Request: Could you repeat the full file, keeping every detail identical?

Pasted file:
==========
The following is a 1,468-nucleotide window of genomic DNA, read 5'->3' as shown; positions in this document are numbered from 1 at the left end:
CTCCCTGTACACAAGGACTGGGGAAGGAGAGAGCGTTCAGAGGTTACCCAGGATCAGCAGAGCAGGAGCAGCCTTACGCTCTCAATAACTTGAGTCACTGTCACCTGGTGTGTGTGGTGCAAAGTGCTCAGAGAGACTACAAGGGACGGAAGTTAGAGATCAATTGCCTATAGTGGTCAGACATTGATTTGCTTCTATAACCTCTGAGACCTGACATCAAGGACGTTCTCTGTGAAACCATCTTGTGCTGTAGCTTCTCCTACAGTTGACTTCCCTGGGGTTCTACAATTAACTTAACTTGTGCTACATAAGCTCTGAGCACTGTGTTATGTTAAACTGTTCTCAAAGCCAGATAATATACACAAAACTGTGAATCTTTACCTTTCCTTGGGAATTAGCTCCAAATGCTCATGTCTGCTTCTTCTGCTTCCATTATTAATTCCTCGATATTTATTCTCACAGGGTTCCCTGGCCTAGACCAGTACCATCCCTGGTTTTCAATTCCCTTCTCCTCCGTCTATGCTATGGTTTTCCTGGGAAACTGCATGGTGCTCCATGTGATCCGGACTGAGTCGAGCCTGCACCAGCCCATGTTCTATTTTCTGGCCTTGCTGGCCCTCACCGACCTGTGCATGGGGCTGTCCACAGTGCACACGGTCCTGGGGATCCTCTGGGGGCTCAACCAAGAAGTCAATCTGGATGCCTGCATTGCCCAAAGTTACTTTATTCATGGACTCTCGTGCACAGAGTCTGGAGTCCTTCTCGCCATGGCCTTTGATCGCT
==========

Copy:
The following is a 1,468-nucleotide window of genomic DNA, read 5'->3' as shown; positions in this document are numbered from 1 at the left end:
CTCCCTGTACACAAGGACTGGGGAAGGAGAGAGCGTTCAGAGGTTACCCAGGATCAGCAGAGCAGGAGCAGCCTTACGCTCTCAATAACTTGAGTCACTGTCACCTGGTGTGTGTGGTGCAAAGTGCTCAGAGAGACTACAAGGGACGGAAGTTAGAGATCAATTGCCTATAGTGGTCAGACATTGATTTGCTTCTATAACCTCTGAGACCTGACATCAAGGACGTTCTCTGTGAAACCATCTTGTGCTGTAGCTTCTCCTACAGTTGACTTCCCTGGGGTTCTACAATTAACTTAACTTGTGCTACATAAGCTCTGAGCACTGTGTTATGTTAAACTGTTCTCAAAGCCAGATAATATACACAAAACTGTGAATCTTTACCTTTCCTTGGGAATTAGCTCCAAATGCTCATGTCTGCTTCTTCTGCTTCCATTATTAATTCCTCGATATTTATTCTCACAGGGTTCCCTGGCCTAGACCAGTACCATCCCTGGTTTTCAATTCCCTTCTCCTCCGTCTATGCTATGGTTTTCCTGGGAAACTGCATGGTGCTCCATGTGATCCGGACTGAGTCGAGCCTGCACCAGCCCATGTTCTATTTTCTGGCCTTGCTGGCCCTCACCGACCTGTGCATGGGGCTGTCCACAGTGCACACGGTCCTGGGGATCCTCTGGGGGCTCAACCAAGAAGTCAATCTGGATGCCTGCATTGCCCAAAGTTACTTTATTCATGGACTCTCGTGCACAGAGTCTGGAGTCCTTCTCGCCATGGCCTTTGATCGCT